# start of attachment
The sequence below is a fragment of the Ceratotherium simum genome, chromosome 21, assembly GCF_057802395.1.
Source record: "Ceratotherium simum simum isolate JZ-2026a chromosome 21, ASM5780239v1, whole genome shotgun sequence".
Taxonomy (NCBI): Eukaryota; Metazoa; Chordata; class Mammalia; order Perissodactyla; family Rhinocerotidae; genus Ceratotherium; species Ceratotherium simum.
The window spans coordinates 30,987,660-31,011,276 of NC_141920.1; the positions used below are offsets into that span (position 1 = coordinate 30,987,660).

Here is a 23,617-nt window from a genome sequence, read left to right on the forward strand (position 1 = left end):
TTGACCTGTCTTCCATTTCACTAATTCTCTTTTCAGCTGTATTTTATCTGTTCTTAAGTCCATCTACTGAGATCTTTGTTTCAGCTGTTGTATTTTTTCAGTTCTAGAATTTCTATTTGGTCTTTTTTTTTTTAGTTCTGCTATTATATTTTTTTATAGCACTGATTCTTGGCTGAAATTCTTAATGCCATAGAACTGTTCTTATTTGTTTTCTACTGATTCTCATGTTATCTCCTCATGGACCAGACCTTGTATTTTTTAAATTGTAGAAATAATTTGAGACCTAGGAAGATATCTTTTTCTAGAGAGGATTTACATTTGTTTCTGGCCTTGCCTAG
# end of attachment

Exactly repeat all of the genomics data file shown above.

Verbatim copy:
The sequence below is a fragment of the Ceratotherium simum genome, chromosome 21, assembly GCF_057802395.1.
Source record: "Ceratotherium simum simum isolate JZ-2026a chromosome 21, ASM5780239v1, whole genome shotgun sequence".
Taxonomy (NCBI): Eukaryota; Metazoa; Chordata; class Mammalia; order Perissodactyla; family Rhinocerotidae; genus Ceratotherium; species Ceratotherium simum.
The window spans coordinates 30,987,660-31,011,276 of NC_141920.1; the positions used below are offsets into that span (position 1 = coordinate 30,987,660).

Here is a 23,617-nt window from a genome sequence, read left to right on the forward strand (position 1 = left end):
TTGACCTGTCTTCCATTTCACTAATTCTCTTTTCAGCTGTATTTTATCTGTTCTTAAGTCCATCTACTGAGATCTTTGTTTCAGCTGTTGTATTTTTTCAGTTCTAGAATTTCTATTTGGTCTTTTTTTTTTTAGTTCTGCTATTATATTTTTTTATAGCACTGATTCTTGGCTGAAATTCTTAATGCCATAGAACTGTTCTTATTTGTTTTCTACTGATTCTCATGTTATCTCCTCATGGACCAGACCTTGTATTTTTTAAATTGTAGAAATAATTTGAGACCTAGGAAGATATCTTTTTCTAGAGAGGATTTACATTTGTTTCTGGCCTTGCCTAG